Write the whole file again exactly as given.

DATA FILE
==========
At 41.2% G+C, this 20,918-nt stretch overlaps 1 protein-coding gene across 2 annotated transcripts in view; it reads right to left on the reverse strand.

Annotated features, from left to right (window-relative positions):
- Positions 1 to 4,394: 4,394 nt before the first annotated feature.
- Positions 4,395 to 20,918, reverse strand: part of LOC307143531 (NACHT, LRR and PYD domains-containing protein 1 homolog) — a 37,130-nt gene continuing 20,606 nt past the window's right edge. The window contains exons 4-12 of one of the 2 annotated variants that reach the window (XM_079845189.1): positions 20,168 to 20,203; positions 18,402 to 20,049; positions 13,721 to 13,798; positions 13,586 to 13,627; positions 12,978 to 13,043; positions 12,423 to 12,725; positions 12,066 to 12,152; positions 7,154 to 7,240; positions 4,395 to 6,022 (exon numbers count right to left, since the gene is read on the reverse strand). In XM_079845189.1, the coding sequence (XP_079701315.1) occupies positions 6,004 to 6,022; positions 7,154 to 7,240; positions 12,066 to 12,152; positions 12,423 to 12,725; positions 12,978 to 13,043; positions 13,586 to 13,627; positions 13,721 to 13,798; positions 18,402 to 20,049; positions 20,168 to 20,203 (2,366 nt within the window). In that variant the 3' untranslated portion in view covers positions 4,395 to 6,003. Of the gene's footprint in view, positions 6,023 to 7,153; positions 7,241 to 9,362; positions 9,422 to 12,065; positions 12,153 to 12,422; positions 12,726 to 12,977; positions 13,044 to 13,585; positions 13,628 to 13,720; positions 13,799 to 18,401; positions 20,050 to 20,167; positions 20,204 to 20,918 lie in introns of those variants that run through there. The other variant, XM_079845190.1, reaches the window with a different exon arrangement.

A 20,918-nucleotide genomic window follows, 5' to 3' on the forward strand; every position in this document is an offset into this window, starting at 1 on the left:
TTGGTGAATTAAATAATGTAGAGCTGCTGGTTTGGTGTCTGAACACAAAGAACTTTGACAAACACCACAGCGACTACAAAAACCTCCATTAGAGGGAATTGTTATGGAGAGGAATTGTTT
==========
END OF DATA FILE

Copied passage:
At 41.2% G+C, this 20,918-nt stretch overlaps 1 protein-coding gene across 2 annotated transcripts in view; it reads right to left on the reverse strand.

Annotated features, from left to right (window-relative positions):
- Positions 1 to 4,394: 4,394 nt before the first annotated feature.
- Positions 4,395 to 20,918, reverse strand: part of LOC307143531 (NACHT, LRR and PYD domains-containing protein 1 homolog) — a 37,130-nt gene continuing 20,606 nt past the window's right edge. The window contains exons 4-12 of one of the 2 annotated variants that reach the window (XM_079845189.1): positions 20,168 to 20,203; positions 18,402 to 20,049; positions 13,721 to 13,798; positions 13,586 to 13,627; positions 12,978 to 13,043; positions 12,423 to 12,725; positions 12,066 to 12,152; positions 7,154 to 7,240; positions 4,395 to 6,022 (exon numbers count right to left, since the gene is read on the reverse strand). In XM_079845189.1, the coding sequence (XP_079701315.1) occupies positions 6,004 to 6,022; positions 7,154 to 7,240; positions 12,066 to 12,152; positions 12,423 to 12,725; positions 12,978 to 13,043; positions 13,586 to 13,627; positions 13,721 to 13,798; positions 18,402 to 20,049; positions 20,168 to 20,203 (2,366 nt within the window). In that variant the 3' untranslated portion in view covers positions 4,395 to 6,003. Of the gene's footprint in view, positions 6,023 to 7,153; positions 7,241 to 9,362; positions 9,422 to 12,065; positions 12,153 to 12,422; positions 12,726 to 12,977; positions 13,044 to 13,585; positions 13,628 to 13,720; positions 13,799 to 18,401; positions 20,050 to 20,167; positions 20,204 to 20,918 lie in introns of those variants that run through there. The other variant, XM_079845190.1, reaches the window with a different exon arrangement.

A 20,918-nucleotide genomic window follows, 5' to 3' on the forward strand; every position in this document is an offset into this window, starting at 1 on the left:
TTGGTGAATTAAATAATGTAGAGCTGCTGGTTTGGTGTCTGAACACAAAGAACTTTGACAAACACCACAGCGACTACAAAAACCTCCATTAGAGGGAATTGTTATGGAGAGGAATTGTTT